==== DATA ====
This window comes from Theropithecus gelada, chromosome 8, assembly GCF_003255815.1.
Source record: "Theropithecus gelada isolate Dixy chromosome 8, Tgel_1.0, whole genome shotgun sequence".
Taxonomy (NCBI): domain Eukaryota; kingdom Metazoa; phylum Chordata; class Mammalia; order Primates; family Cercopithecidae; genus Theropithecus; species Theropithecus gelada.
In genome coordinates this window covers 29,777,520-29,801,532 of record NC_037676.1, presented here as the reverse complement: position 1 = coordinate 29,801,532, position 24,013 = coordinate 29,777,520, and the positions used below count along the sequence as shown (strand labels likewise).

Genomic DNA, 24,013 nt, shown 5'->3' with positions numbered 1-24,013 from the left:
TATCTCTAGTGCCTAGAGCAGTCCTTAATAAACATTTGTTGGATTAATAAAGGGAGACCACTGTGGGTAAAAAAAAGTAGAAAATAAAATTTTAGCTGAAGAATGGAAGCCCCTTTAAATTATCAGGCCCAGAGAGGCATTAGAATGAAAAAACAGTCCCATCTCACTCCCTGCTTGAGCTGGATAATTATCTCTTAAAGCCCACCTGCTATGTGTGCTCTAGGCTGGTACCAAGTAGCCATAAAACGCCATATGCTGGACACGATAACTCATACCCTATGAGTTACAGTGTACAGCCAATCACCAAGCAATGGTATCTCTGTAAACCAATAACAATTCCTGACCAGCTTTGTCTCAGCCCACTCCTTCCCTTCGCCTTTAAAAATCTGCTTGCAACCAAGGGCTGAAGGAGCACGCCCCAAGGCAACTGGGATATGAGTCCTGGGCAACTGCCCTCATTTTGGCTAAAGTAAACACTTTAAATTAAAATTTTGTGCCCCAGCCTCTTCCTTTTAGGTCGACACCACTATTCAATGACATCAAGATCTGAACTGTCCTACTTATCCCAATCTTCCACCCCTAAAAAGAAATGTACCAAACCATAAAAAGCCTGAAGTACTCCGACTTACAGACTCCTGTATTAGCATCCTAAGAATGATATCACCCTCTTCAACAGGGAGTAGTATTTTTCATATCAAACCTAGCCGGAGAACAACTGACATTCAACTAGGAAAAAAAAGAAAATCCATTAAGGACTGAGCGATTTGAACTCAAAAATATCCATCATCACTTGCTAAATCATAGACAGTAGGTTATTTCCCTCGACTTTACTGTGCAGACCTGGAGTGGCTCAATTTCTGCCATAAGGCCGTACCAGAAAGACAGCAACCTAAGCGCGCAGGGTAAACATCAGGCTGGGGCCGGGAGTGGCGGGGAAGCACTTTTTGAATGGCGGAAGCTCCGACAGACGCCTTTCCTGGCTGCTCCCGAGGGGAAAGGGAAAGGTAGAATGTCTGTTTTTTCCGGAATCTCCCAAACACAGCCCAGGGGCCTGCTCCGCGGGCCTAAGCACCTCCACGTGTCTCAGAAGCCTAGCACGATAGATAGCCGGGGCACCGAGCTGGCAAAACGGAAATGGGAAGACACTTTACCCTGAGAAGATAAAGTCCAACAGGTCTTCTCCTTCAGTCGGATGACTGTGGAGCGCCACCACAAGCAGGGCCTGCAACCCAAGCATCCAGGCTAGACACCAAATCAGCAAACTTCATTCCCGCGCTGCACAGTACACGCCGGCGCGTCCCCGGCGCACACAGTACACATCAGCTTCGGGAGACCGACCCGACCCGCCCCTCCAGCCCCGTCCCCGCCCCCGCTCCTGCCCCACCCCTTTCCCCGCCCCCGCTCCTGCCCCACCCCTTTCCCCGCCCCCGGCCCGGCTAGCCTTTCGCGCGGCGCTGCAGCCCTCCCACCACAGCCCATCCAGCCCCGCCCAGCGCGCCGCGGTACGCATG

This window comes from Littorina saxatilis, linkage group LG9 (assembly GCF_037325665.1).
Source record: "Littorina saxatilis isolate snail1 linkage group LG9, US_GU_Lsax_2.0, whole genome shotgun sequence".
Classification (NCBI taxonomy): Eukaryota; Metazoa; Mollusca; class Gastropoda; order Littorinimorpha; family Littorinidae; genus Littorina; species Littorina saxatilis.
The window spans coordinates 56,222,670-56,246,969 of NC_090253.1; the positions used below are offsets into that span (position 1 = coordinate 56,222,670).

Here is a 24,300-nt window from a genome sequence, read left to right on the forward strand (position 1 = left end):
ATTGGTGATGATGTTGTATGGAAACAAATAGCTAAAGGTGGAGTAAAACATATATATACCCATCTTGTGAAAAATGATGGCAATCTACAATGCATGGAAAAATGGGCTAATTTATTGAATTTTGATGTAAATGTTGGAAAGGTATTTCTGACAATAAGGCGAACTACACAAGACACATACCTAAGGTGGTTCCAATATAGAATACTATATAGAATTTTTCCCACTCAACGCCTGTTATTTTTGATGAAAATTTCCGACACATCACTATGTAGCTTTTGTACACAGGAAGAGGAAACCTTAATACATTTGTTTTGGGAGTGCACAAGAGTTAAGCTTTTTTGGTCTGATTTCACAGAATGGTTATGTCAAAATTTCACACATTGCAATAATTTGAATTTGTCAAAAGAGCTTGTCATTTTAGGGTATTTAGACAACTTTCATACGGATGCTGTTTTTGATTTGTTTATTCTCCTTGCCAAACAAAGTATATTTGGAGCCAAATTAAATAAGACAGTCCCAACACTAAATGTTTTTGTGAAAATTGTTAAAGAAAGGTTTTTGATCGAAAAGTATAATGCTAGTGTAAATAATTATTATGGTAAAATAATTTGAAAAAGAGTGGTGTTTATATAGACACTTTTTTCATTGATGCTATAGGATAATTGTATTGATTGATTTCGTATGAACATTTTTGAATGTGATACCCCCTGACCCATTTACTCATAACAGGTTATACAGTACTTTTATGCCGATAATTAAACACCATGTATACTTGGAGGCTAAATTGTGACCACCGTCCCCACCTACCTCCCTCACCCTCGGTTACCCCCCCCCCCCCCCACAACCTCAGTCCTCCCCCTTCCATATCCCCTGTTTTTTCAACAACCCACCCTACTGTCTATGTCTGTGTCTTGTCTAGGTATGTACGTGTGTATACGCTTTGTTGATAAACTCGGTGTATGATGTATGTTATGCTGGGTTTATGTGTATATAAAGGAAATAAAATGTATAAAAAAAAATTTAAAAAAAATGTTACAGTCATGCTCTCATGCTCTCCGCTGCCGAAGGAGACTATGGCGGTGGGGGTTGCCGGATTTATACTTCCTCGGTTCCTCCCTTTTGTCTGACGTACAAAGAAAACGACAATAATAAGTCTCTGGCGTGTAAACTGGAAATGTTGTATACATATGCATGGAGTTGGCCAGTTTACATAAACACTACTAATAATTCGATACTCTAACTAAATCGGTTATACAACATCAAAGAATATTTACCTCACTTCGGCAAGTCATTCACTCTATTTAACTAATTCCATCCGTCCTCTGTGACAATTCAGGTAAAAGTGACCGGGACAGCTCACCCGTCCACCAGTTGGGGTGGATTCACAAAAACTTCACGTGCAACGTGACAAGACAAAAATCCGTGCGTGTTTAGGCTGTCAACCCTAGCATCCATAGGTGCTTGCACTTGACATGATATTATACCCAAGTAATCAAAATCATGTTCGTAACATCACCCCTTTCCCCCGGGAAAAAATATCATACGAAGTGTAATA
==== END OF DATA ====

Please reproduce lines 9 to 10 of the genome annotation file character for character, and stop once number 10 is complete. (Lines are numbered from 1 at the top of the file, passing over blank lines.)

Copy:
Classification (NCBI taxonomy): Eukaryota; Metazoa; Mollusca; class Gastropoda; order Littorinimorpha; family Littorinidae; genus Littorina; species Littorina saxatilis.
The window spans coordinates 56,222,670-56,246,969 of NC_090253.1; the positions used below are offsets into that span (position 1 = coordinate 56,222,670).